Calling all Late Bloomers! Let’s get into these lessons and discover how to become more patient with ourselves!
Lesson 1: Young people are suffering from the new standard of early achievement.
When we obsess over this unrealistic ideal that we need to be successful at a young age, we send a dangerous message to young people. The message is if you haven’t started a successful international company, made seven figures, or completely disrupted an industry by the time you’re 30, you’re a failure.
Chasing after this ideal is leading to an increased obsession with test scores and college rankings. Most teens will take SAT exams many times to get the score they need to be accepted into a good university.
This costs parents thousands in tutors, test prep, and testing fees. But as for the students, they pay the price by having added stress that is harmful to their mental health. Depression is now the number one illness among adolescents, and suicide rates continue to rise.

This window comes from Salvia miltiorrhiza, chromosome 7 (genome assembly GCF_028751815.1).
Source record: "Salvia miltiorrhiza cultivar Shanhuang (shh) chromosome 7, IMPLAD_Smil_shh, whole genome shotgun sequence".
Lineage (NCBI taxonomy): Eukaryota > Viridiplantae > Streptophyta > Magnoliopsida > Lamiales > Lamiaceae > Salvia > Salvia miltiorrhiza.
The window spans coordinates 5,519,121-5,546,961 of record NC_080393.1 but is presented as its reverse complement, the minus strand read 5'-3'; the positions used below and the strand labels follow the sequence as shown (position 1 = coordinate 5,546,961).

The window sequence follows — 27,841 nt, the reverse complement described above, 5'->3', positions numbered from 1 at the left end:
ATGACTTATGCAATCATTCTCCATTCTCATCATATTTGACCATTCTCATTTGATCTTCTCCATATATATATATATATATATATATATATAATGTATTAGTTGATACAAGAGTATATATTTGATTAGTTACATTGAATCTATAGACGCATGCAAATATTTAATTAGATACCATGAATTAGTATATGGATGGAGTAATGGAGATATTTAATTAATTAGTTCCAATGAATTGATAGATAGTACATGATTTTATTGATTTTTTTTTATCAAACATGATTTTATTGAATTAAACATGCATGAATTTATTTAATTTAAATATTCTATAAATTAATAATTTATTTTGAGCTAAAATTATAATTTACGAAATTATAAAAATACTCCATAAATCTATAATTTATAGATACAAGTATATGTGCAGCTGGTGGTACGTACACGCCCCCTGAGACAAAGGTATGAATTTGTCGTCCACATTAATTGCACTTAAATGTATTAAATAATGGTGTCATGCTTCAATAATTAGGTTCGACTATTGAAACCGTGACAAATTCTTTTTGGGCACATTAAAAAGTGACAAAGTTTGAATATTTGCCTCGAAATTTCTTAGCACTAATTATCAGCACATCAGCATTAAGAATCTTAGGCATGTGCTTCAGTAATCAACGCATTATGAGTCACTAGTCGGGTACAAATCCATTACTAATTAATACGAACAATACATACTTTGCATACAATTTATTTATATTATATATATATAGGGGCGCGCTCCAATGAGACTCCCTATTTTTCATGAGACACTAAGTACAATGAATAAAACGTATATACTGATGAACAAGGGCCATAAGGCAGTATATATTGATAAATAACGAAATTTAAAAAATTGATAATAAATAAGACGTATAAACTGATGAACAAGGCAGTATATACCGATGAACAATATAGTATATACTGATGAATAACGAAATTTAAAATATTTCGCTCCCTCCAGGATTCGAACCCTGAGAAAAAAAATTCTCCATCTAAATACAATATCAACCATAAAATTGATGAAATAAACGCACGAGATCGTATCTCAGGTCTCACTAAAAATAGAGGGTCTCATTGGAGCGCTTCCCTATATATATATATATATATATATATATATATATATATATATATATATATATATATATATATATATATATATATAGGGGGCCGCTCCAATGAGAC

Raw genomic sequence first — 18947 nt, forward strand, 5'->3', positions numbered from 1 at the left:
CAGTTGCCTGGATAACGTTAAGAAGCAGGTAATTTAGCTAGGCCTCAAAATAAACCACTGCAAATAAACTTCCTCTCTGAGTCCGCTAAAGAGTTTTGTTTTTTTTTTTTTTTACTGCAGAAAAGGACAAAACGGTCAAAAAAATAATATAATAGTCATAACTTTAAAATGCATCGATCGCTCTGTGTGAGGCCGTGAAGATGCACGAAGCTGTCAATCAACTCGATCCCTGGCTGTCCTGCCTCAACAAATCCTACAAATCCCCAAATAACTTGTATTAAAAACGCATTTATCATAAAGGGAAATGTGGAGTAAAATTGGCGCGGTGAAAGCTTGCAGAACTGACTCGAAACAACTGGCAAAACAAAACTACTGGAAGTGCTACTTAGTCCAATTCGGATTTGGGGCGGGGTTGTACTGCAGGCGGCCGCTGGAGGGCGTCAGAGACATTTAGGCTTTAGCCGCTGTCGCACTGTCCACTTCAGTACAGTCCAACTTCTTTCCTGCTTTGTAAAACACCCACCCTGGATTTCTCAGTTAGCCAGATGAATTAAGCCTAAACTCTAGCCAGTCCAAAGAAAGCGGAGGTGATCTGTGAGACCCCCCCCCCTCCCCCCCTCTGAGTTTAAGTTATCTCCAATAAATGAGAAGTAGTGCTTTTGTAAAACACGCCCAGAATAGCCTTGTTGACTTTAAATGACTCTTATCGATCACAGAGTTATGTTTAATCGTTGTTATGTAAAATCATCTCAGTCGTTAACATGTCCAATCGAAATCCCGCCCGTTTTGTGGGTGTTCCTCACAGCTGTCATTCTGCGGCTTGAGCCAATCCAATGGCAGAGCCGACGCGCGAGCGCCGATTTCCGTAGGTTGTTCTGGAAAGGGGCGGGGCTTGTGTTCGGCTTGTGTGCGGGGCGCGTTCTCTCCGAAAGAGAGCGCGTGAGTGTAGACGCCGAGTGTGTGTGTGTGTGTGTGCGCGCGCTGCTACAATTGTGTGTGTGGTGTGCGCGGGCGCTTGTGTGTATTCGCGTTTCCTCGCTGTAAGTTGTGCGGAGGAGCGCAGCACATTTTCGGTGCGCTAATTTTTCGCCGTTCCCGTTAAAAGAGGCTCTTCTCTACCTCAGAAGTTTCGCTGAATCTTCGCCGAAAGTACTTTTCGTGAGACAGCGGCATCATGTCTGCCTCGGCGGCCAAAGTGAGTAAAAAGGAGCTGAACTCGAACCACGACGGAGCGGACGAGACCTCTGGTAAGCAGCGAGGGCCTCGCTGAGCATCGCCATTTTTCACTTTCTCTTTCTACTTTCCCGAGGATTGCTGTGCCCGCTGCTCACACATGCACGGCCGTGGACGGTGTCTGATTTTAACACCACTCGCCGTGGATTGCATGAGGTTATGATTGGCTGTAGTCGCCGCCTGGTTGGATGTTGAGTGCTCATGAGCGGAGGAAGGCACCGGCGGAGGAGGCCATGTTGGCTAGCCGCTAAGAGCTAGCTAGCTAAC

Scientific author Jean M. Twenge has a theory that the reason we see this decline in the mental health of adolescents is that there has been a society shift from intrinsic goals to extrinsic ones. Intrinsic goals focus on your own personal development such as establishing a strong sense of self. Extrinsic goals, however, tend to focus on things that are material such as money, good looks, or test scores.
Lesson 2: The rate of mental progression differs from person to person.
The author certainly wasn’t an early bloomer. By 25, he was floundering. He graduated college with few career prospects and held a job as a security guard.
But in his late twenties, he described the feeling like his brain had “woken up.” Suddenly he had the patience to read publications like the New York Times instead of just watching TV news. He had a flow of entrepreneurial ideas and was able to write complex business proposals.
What had caused the awakening, he wondered? The research shows that most young people between 18 and 25 just aren’t fully adult yet. They actually lack a few cognitive processes that a fully functioning adult brain would have.